Citibank reached a $100 million settlement with California, New York and 40 other states over its fraudulent conduct involving interest rate manipulation.
In 2012, a working group composed of 42 state Attorneys General started investigating Citibank’s misconduct related to the London Interbank Offered Offered Rate (LIBOR), the benchmark interest rate that affects financial instruments such as corporate and government bonds. It has widespread impact on global markets and consumers.
The Attorneys General alleged that Citibank misrepresented the integrity of the LIBOR benchmark to avoid negative publicity and protect its reputation.
In their investigation, the AGs found that Citibank repeatedly and intentionally made false LIBOR submissions to conceal its true borrowing cost.
As a result of its illegal conduct, the bank made millions of profits. However, government entities, not-for-profit organizations, and many other investors that entered into LIBOR-linked swaps and other financial contracts with the bank suffered losses.
State AGs do not tolerate fraudulent and manipulative conduct
In a statement, New York AG Barbara Underwood, said, “Our office has zero tolerance for fraudulent or manipulative conduct that undermines our financial markets. Financial institutions have a basic responsibility to play by the rules – and we will continue to hold those accountable who don’t.”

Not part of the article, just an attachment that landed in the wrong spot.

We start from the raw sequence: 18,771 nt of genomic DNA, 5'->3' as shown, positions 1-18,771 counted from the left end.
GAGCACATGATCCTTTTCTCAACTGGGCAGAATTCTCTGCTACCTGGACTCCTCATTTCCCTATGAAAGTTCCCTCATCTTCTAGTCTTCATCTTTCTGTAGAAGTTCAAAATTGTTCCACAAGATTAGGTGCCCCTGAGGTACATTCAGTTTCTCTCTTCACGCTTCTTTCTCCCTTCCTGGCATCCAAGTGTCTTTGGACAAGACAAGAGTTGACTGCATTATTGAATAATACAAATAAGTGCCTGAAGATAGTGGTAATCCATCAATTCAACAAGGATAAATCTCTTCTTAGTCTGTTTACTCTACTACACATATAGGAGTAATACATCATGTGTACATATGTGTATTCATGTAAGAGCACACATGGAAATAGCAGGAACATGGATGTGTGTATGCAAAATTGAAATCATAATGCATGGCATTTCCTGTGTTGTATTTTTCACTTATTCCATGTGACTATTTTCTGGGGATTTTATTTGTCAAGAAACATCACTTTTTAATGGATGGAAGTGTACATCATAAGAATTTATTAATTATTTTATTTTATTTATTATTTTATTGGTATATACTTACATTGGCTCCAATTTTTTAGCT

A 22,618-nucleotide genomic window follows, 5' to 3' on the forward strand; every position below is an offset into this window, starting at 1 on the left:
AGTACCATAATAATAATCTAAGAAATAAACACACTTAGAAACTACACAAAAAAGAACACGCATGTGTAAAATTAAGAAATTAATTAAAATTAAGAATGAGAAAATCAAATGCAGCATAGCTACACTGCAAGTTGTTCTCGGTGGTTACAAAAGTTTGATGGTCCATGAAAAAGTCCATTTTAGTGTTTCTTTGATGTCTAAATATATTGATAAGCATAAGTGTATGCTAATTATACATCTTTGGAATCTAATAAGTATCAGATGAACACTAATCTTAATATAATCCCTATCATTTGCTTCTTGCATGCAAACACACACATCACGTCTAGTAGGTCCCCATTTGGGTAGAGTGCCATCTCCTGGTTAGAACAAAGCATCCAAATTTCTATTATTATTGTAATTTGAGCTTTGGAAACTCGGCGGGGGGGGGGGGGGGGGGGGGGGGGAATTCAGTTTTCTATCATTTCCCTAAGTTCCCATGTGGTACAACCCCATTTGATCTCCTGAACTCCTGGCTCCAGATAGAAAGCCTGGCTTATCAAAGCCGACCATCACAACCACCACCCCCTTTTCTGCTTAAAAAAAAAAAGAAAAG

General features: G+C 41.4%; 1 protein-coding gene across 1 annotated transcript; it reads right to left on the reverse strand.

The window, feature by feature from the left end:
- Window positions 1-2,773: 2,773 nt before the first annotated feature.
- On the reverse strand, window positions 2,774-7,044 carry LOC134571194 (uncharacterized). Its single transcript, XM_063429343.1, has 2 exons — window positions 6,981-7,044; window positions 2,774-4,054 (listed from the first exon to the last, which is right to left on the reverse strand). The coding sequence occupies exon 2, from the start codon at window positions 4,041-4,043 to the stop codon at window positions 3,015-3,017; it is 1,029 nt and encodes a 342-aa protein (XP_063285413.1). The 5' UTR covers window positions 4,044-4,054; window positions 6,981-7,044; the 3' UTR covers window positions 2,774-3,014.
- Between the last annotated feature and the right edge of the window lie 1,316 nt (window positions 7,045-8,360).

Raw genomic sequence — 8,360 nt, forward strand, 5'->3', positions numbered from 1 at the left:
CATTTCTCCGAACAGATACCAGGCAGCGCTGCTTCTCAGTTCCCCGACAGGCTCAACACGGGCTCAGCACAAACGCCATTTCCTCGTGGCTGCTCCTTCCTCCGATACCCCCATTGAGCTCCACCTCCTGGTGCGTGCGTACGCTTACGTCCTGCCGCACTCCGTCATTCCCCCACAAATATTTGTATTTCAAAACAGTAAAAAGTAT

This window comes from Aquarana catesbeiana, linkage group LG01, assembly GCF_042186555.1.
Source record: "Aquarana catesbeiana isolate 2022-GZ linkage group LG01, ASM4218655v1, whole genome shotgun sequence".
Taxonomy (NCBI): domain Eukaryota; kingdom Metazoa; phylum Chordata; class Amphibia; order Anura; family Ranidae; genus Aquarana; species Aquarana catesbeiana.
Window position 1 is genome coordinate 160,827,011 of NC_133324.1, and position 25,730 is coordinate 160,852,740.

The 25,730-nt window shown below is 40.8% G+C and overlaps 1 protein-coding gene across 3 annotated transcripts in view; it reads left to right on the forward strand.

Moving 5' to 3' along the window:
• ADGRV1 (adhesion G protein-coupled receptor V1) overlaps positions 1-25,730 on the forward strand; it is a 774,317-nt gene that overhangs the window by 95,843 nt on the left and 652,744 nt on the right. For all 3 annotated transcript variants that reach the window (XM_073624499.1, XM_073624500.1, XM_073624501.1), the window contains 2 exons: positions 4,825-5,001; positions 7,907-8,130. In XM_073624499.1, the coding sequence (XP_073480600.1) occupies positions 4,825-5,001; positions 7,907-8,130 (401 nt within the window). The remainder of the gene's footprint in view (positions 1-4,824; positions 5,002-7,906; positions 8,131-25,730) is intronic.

On the other hand, California AG Xavier Becerra, said California is ready “to hold accountable any financial institution that plays fast and loose with the law.” His office does not tolerate fraudulent and manipulative conduct.
Under the settlement agreement, Citibank will continue to cooperated with the ongoing investigation into other LIBOR-setting panel banks.
In the past, Barclays and Deutsche Bank agreed to pay $100 million and $220 million, respectively to settle a similar multitate action. So far, the Attorneys General collected a total of $420 million from the three banks. They will distributed the money to state and local government and not-for-profit entities that lost money on LIBOR-linked investments.